If you trust that emotion, it's going to say pretty much accurately all the time, "Oh, this sentence really sucks. I can't tell you why, but I really feel it." So if you say to a student, "So why don't you actually notice those little emotions that are actually teaching you something about what's happening with your language?" Just pay attention to them. Don't worry about naming them, just don't exaggerate them. Just if there's something that feels off about a sentence, there is something off about a sentence. And it's funny because our educational process should be doing nothing more important than teaching students to trust who they are, what they know, what they've begun to understand about the world, but it doesn't work that way. It's really about what other people have understood and known, and I'm trying to reverse it so that they become attentive to their own emotions, attentive to their own attention, attentive to their own being, if I can say it that way. They don't have to write about that, that doesn't have to be the thing that they write about, but it's the thing from which they always write.

Kyla Sims: We'll be right back with Verlyn Klinkenborg on what makes great writing and how to do it.

You're listening to Infernal Communication, a podcast brought to you by Staffbase, where we dive in to the deeper conversations happening behind some of the biggest comms problems and puzzles that impact organizations and beyond. If you're enjoying the show so far, make sure you follow us on Apple Podcasts or wherever you like to listen. And also, pretty please leave us a review and let us know what you think. You can also check out the show on our website by going to infernalcommunication.com.

In today's episode, we're talking about writing. It's at the heart of all communication, but it can be intimidating and it's hard to do well. I'm chatting with Verlyn Klinkenborg, the Yale professor and author of Several Short Sentences About Writing. I want to talk a little bit about sentences. In university, I did a philosophy degree and I wrote in communications and marketing and all that sort of stuff. And never in my life did anyone be like, "What's going on with this sentence?"

Verlyn Klinkenborg: Isn't that bizarre?

Kyla Sims: It's so bizarre.

Verlyn Klinkenborg: Yeah.

Kyla Sims: Can you take us through your thinking on why writers benefit from spending more time with their sentences?

Verlyn Klinkenborg: If you pay any attention to yourself as a working writer, "What you doing?" "Oh, I'm making a sentence." Yes, I'm writing a book, or I'm writing a chapter, or I'm writing a paragraph. But no, actually, you are making a sentence. That is what you're doing. It's preliminary to everything, it's the foundation of everything, and it's amazing to me that it sounds like a discovery to people. What could be more obvious?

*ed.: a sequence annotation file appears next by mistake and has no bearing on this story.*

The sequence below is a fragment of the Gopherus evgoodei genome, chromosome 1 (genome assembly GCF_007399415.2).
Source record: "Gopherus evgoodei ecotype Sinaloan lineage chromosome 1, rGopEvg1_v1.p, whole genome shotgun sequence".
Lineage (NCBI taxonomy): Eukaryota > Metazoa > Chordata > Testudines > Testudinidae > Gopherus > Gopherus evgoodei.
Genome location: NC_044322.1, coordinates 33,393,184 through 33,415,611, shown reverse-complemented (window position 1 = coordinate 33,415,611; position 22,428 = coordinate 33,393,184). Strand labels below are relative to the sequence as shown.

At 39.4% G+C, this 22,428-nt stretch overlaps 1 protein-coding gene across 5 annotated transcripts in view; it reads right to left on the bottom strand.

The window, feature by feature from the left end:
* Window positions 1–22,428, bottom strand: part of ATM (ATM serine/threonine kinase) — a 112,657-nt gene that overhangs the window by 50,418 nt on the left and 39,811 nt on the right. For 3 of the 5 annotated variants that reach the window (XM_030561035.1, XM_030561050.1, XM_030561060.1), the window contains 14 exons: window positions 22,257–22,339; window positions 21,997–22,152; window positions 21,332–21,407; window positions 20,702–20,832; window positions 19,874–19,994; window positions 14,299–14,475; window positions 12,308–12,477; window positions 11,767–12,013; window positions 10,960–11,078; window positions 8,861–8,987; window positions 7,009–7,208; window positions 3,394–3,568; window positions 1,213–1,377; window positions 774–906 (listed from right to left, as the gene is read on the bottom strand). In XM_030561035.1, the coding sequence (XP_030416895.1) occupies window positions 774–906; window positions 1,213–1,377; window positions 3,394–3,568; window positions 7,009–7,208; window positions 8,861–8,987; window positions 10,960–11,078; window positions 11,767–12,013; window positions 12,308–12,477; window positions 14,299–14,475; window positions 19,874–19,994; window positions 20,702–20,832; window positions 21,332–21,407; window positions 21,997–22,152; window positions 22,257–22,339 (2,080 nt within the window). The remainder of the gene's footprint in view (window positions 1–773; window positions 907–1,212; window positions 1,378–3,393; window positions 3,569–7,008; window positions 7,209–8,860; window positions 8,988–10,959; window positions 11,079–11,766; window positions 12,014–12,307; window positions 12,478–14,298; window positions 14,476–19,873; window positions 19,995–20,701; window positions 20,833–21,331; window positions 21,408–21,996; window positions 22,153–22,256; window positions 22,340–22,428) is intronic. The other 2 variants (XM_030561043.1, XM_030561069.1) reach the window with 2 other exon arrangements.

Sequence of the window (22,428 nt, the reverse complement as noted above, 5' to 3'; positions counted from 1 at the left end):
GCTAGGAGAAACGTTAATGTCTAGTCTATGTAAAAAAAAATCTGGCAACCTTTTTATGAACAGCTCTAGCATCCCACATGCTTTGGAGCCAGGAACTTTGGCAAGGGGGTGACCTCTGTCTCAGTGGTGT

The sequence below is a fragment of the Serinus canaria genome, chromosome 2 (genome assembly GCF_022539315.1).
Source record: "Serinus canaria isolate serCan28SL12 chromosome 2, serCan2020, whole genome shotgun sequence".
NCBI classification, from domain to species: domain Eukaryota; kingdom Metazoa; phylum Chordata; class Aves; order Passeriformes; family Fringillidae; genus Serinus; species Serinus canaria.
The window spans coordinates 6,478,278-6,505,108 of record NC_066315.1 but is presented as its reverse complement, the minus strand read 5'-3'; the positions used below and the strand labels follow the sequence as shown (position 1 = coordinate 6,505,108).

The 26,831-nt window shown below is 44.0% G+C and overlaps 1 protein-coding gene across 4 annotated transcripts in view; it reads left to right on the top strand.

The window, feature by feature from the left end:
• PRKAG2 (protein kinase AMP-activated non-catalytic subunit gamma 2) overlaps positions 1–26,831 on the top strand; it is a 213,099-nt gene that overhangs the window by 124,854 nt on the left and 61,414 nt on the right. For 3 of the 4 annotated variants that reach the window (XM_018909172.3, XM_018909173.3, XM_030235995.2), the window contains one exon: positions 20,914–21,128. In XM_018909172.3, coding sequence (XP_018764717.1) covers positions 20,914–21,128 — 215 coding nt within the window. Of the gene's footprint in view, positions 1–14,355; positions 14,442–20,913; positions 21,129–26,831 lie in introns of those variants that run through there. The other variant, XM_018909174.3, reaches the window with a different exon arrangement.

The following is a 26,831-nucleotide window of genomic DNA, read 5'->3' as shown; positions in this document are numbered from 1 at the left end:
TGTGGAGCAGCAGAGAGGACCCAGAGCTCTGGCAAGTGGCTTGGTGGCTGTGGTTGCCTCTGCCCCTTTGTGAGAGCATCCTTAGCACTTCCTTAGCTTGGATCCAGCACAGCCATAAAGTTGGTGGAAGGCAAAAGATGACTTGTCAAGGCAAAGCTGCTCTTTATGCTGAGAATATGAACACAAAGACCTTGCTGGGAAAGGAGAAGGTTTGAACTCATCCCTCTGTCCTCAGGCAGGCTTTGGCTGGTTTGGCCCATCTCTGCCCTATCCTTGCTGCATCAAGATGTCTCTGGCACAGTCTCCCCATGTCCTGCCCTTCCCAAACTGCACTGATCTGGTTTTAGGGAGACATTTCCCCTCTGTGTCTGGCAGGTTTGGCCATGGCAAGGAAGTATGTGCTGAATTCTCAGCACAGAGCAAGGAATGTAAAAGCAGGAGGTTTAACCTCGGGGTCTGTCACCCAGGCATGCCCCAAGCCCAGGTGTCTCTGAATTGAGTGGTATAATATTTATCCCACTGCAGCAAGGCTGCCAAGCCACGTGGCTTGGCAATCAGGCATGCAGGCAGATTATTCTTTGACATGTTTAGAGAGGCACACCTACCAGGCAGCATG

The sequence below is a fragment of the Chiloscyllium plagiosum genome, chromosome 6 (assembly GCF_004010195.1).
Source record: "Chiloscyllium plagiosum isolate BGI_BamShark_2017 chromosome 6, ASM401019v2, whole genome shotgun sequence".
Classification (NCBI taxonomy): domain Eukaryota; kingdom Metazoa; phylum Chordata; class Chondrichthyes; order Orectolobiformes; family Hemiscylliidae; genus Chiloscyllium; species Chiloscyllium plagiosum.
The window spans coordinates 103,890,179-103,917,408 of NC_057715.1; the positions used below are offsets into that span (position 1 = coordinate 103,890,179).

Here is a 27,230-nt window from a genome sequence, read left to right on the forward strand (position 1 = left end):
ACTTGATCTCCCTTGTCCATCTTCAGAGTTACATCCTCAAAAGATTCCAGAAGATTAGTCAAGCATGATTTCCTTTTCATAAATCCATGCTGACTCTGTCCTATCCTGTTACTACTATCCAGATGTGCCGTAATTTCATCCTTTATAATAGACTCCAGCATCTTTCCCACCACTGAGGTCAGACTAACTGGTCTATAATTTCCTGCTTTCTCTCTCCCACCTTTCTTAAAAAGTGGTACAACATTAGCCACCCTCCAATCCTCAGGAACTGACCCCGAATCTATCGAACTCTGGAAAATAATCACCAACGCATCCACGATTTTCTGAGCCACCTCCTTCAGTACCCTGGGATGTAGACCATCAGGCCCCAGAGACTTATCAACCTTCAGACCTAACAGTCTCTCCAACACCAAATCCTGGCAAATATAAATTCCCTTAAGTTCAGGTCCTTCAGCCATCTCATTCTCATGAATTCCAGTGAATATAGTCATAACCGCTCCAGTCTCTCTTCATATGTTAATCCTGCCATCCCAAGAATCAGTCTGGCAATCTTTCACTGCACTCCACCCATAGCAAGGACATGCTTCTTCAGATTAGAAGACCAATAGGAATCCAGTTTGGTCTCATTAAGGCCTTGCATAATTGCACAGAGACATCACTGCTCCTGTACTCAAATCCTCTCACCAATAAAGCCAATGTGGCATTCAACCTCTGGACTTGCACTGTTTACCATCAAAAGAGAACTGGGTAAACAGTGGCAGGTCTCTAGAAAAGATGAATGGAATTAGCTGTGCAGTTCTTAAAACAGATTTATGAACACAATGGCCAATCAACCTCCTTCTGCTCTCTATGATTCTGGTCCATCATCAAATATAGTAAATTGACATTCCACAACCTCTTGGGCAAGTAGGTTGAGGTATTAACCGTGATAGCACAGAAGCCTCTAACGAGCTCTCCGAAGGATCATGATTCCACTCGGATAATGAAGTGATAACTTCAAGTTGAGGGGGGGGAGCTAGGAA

Kyla Sims: Sort of tragic.

Verlyn Klinkenborg: Yeah, yes. But what's weird about it is that it's true for almost every student I work with, they've written pieces that have sentences in it they do not remember writing. The act of writing for me as a young student is just, "Please get me through this to the end and turn it in." But when you're working as a writer, being in the sentence, absorbing what's happening in the sentence, paying attention to rhythm and clarity, all those sort of things, it's the foundation of everything. It always amuses me because students are always worried about structure and how does the piece work, and it's like there is no peace until your prose is much better. But by the end of the semester, those questions about structure go away because suddenly they can see what their sentences are saying. So the structure is not hard, it's just like, "Oh, well, we see we just arrange them this way." You're not having to walk through the fog and find these signposts as you go.

The other thing that's part of this really too, is, and it's an important part that I talk to my students about without actually saying, " Do it this way," because I urge everyone to test these experiments, I discovered a long time ago that outlining does no good for me at all. I don't want to know where my piece is going, I don't want to know what it's going to say. I don't know. I want to discover it in the act of writing. And that's been true for 35 years now. I've written all my books that way, every magazine article, also every editorial for The New York Times that way, and it really works. But that's because it works for me. It may not work for everybody else, but accepting that writing is thinking. The being aware of your own thoughts is not that different from being aware of your own sentences. That's fundamental.

Kyla Sims: I remember when I came across your thoughts on outlining in the book, I was like, "Vindication." I was like, "Yes, thank you." And then I was always trying to, yeah, make it fit into this outline where it just wasn't going there anymore, it went somewhere else. And then I was like, "No, I got to rein it back in," and it just felt bad.